How Did Technological Advances In The Antebellum Period Influence Development Of Agriculture?

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*How did technological advancements in the antebellum period influence development of agriculture? How and why did these developments increase the differences between the North and South? There were many technological advancements during the antebellum period. Some of them would greatly influence agriculture. They would change agriculture forever. The ways of harvesting crops would change drastically. In some ways it was a wonderful thing, but in other unforeseen ways it was awful.
In the Midwest, the farmers were harvesting wheat. They used a sickle that was hard on the body, and was very time consuming. The wheat that was cut down had to be picked up and trussed by hand. In 1834, a man named Cyrus McCormick, invented a horse drawn …show more content…

The seeds, then had to be picked out by hand as well. This process was extremely time consuming. In 1793, a man named Eli Whitney invented the cotton gin. This greatly sped up the process of harvesting the cotton.
The cotton gin reduced the need for slaves to pick the seeds out of the cotton by hand. However, it did not decrease the need for slaves to grow and pick the cotton. The gin made growing cotton extremely profitable in the South. Thus, increasing the need for slaves. There were six slave states in 1790, and by 1850 there were 15. The increase of slave usage put an even bigger rift between the North and South. Agricultural advances changed things in major ways. They made harvesting crops faster and more efficient. They also change slave labor. It seemed that using the cotton gin would lessen the need for slaves. However, the opposite is true. Slave labor was sought out more so after the invention. Sometimes there are unforeseen side effects of great inventions. It does not mean that the invention was bad. It means that the people did not use like the inventor had …show more content…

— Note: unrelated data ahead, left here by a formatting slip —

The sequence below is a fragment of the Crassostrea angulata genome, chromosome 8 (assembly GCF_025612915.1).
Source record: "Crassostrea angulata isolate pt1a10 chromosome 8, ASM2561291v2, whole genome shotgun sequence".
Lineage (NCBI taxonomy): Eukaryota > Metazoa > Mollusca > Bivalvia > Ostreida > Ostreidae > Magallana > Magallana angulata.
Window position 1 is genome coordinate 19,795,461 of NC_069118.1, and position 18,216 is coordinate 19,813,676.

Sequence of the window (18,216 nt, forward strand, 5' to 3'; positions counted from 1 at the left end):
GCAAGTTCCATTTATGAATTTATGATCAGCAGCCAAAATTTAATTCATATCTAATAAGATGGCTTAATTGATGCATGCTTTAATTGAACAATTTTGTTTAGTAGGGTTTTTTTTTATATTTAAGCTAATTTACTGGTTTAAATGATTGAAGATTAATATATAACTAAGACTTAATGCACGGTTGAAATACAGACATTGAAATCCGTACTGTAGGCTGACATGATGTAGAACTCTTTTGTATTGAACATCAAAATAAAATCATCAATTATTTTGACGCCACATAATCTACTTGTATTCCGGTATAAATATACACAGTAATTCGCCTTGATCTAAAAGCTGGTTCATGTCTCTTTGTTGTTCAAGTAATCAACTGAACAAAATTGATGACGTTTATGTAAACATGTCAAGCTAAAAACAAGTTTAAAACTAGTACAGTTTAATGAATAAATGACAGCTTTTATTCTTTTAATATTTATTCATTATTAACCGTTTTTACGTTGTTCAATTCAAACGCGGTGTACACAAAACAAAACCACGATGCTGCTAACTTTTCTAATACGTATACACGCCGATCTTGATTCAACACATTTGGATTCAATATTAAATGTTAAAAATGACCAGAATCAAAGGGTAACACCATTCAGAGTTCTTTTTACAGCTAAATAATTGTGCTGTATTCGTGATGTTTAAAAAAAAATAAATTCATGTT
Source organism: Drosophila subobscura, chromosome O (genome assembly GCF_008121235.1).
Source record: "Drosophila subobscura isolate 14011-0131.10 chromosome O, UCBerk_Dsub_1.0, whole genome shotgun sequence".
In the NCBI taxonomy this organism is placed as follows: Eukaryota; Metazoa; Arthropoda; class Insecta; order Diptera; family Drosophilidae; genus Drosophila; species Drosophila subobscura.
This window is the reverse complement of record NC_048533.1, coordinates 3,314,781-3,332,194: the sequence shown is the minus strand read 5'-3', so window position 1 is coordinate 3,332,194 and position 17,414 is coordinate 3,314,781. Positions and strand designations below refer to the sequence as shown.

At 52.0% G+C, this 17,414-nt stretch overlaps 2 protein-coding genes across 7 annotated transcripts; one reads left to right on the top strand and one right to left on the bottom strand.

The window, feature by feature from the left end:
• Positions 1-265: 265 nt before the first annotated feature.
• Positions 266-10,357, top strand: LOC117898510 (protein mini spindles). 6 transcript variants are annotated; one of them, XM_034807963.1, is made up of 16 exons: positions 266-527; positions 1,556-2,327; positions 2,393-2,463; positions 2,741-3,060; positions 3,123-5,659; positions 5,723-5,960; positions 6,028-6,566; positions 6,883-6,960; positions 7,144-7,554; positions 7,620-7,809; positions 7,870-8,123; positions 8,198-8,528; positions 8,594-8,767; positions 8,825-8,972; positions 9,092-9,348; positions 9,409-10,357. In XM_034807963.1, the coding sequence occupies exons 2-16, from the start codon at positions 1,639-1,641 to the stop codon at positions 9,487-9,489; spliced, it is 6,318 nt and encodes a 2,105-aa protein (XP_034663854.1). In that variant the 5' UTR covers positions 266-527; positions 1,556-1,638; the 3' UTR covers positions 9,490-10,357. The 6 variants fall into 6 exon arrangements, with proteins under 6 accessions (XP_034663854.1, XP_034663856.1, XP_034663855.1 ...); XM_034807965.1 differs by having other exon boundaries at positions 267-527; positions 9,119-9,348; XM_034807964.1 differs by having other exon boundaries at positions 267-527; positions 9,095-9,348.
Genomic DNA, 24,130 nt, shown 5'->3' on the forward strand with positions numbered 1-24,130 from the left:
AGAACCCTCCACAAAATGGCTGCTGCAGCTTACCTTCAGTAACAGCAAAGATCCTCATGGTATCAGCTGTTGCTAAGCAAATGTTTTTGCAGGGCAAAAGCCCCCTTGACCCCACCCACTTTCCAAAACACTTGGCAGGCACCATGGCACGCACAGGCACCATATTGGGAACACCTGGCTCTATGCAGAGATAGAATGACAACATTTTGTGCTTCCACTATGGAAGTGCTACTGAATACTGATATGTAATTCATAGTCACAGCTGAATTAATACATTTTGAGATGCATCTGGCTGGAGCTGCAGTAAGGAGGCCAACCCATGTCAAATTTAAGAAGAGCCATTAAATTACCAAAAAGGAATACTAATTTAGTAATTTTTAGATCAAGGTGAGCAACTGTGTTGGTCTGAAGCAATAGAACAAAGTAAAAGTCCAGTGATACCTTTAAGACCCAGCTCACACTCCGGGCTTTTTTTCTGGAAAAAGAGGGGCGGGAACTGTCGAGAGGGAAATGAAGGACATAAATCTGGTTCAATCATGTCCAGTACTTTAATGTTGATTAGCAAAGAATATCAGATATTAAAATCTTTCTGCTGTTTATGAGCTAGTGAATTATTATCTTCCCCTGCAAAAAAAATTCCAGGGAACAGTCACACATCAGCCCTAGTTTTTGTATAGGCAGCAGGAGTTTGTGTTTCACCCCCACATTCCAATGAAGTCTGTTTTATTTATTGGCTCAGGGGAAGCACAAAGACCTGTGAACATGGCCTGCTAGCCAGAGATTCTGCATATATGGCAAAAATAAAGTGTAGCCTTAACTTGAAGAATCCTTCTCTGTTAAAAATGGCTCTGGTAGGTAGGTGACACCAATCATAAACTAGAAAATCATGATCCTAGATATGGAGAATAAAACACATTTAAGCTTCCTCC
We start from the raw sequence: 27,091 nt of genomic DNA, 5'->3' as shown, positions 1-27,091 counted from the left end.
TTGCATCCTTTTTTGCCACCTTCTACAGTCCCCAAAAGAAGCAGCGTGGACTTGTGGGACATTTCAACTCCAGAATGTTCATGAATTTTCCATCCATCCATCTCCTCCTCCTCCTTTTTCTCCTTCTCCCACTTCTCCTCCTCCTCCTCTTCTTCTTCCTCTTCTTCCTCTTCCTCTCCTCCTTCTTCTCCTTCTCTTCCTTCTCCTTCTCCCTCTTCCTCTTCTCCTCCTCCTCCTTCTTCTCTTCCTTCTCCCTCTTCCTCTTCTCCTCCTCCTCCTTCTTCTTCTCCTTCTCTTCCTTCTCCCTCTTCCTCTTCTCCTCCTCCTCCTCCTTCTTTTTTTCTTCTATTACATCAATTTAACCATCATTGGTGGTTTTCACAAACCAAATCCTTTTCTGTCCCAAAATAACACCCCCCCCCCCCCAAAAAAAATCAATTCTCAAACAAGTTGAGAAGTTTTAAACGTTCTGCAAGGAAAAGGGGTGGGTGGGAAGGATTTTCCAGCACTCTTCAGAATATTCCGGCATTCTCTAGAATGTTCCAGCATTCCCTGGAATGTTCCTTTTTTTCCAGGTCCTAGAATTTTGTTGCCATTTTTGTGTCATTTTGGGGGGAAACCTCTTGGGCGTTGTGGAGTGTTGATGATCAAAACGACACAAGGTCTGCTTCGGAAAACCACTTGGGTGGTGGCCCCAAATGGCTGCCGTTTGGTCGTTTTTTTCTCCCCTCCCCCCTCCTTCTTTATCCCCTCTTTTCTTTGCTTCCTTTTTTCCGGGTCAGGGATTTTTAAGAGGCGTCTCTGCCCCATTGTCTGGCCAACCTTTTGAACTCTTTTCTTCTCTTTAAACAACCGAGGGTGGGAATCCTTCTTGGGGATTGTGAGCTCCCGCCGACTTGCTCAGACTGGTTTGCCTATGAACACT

Technology was improving, with the telegraph, the railroad, and advances in gun manufacturing. There were advances in agriculture, such as John Deere’s new steel tipped plow. They also started building houses with bricks. Furniture was now being mass produced and was cheaper. Everything seemed to be improving, but their health was not improving. They were still susceptible to the many diseases of the time. There were many epidemics in the antebellum period. Smallpox was one of these epidemics. It would have been much worse if they had not come up with a vaccine in the 1720s. Yellow fever was much worse than small pox. It rapidly swept through cities and thousands of residents fled. In the 1830s another epidemic appeared, cholera. It spread quickly through towns, and also caused people to flee. 3,000 people died in New York, and 5,000 people in New Orleans. Diphtheria killed thousands as well, many of them children. During the antebellum period it was not yet known that microorganisms were the cause of the outbreaks. The people did not understand that poor hygiene was the cause of the epidemic. They did, however, begin to try and keep the streets and the cities cleaner, but were not sure it would help. The people started to distrust doctors and would flee the city in hopes of outrunning the epidemics. It did not always work and they would catch it

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